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Russian Author Maria Stepanova Wins Leipzig Book Prize 2023, Supports Ukraine’s Struggle

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On Tuesday, Maria Stepanova, who is among Russia’s most powerful contemporary writers and is currently living in exile in Berlin, won the distinguished Leipzig Book Prize for European Understanding in 2023. The Russian-Jewish author was born in Moscow in 1973.

The author’s winning novel “In Memory of Memory” that scouts Stalinism and the fall of the Soviet Union was nominated for the Booker Prize in 2021. She was awarded the prestigious Leipzig Book Prize on Tuesday on account of her volume of poetry, “Girls Without Clothes.” Very sensitively it poeticizes the hidden violence against the female body and the asymmetrical power that is the cause of female oppression.

The jury praised Stepanova for the “unconditionality with which she insists on the poetic perception of the world,” while adding that her “work is at the same time an echo chamber of world literature in which Dante, Goethe, and Walt Whitman are just as present as Ezra Pound, Inger Christensen and Anne Carson.”

On the opening day of the 30th Leipzig Book Fair on April 25, the prize distribution ceremony was held. Organized for the “advancement of reconciliation” in Europe since 1994, the journalist Masha Gessen, another Russian who is living in exile in the US, won the award in 2019 for her book “The Future Is History: How Totalitarianism Reclaimed Russia.”

A Russia voice of Dissent

The 2023 award, backed by the author, has come at a controversial time when Russia, the home of the author, poet and journalist, is continuing to invade Ukraine which it defends for safeguarding the Russian language and culture in Ukraine.

As a brutal critic of Vladimir Putin and his administration, Stepanova praised in an interview with German public broadcaster RBB, Ukraine’s continuous fight against the invasion, and called it a fight of “good against evil”.

The Leipzig Book Prize jury saw the need and the importance of a Russian writer wanting to speak out. The statement passed by the jury read, “She helps the non-imperial part of Russia have a literary voice that deserves to be heard throughout Europe.”

Ukrainians doubts regarding ‘good Russians’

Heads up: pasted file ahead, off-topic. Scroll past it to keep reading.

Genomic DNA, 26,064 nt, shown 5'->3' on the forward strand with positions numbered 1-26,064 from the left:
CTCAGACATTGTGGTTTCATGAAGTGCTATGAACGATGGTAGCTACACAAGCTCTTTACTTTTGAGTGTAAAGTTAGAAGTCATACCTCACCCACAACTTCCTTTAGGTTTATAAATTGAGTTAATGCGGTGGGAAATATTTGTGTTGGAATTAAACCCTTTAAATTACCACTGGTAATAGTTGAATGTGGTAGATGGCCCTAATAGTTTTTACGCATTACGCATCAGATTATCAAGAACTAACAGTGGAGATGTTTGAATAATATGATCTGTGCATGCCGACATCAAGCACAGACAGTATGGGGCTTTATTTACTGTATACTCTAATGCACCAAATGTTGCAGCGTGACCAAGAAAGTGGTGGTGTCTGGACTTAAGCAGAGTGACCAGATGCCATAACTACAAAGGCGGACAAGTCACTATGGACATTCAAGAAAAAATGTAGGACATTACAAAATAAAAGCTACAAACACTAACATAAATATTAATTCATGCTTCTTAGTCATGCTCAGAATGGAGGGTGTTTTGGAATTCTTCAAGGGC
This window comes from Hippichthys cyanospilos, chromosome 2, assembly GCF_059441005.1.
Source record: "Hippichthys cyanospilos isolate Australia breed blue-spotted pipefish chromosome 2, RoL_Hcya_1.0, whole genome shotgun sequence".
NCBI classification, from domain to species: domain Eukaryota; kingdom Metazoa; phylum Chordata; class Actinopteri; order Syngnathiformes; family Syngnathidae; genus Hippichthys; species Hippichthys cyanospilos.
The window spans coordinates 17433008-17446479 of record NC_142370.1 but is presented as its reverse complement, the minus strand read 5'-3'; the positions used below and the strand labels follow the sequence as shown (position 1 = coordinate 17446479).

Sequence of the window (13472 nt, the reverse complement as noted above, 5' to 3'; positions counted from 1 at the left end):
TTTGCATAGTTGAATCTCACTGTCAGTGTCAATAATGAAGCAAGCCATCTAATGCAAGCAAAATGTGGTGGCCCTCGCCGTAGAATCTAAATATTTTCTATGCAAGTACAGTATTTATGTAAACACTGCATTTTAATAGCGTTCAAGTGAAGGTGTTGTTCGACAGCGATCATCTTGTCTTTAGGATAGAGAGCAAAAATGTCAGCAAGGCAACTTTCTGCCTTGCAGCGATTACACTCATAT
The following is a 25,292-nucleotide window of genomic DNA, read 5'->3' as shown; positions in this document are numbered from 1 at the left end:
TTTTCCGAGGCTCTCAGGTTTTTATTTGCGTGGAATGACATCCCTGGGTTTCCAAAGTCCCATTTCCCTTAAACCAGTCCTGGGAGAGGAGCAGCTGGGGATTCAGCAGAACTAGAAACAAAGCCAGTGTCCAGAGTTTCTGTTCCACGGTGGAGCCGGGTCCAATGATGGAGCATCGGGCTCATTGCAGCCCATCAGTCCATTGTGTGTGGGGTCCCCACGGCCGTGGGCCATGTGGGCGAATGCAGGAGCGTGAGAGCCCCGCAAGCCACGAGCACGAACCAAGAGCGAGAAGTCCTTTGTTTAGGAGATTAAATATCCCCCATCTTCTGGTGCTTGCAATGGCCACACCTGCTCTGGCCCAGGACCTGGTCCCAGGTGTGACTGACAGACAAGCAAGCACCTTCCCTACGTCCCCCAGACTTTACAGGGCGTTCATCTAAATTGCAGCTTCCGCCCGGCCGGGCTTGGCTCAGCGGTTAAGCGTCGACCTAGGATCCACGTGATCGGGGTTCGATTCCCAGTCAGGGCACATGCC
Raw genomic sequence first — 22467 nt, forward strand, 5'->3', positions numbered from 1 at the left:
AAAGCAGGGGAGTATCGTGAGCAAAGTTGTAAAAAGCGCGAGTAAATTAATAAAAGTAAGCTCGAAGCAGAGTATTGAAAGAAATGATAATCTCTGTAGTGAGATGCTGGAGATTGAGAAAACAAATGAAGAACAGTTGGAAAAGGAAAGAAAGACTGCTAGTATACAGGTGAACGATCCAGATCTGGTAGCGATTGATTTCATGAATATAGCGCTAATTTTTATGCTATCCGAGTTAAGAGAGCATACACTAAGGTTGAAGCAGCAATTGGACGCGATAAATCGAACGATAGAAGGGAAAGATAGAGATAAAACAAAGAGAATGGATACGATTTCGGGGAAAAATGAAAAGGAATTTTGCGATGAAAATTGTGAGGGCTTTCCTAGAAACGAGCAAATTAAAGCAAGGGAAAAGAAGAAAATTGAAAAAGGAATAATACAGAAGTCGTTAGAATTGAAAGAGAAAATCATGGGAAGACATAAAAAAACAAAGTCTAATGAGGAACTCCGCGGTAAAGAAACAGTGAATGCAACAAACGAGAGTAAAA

Some Ukrainians express resentment about Stepanova winning the award.

On the author’s Facebook profile, a Ukrainian journalist living in Germany, commented,  “I’m fed up with the Germans and their ‘good Russians’ and don’t want to hear anything about Russian culture, because this culture has achieved nothing, only evil.” 

The award won by the  Russian-language Jewish author is viewed as an insult to the citizens of the harassed country (Ukraine) fighting Russia not only for its territorial integrity but also to secure its right to its own culture, own language, own historical image, and scope in the future. Most of the Russian literature and music is banned in Ukraine because of the invasion.

Stepanova told Deutsche Welle (DW), a German media company, “I can certainly understand the feelings of my Ukrainian colleagues. In this situation, which is agonizing for us and immeasurably more terrible for Ukrainians, you can hardly imagine a dialogue right now, hardly a table where Russians and Ukrainians would sit together.”

Additionally, the writer who was the leader of a prominent Russian online platform promoting culture and art, ‘colta.ru’, before being banned, clearly stated that the Russian language should not be understood in equality with Putin’s imperialist plans.

She said, “Ukrainians should also be interested in ensuring that the Russian language does not remain the sole property of those who unleashed this war back in 2014 with the annexation of Crimea. After all, Russian is also the native language of numerous Ukrainian citizens and an important voice in the unique, diverse choir of Ukrainian culture.”

Russian language is a ‘minefield’

In addition, the Russian-Jewish author described her literary works as a struggle for her language. “I think the Russian language needs us more than we need it. And it is in poetry, which is always a language of the future, that salvation lies”, she told DW.

Stepanova correlated the Russian language to that of today’s “minefield”, on receiving the  Leipzig Book Prize. Stepanova told Deutschlandfunk radio, “As a poet in dark times, I work like a mine defuser. I dig up language and clean it up, try to give it a new existence.”

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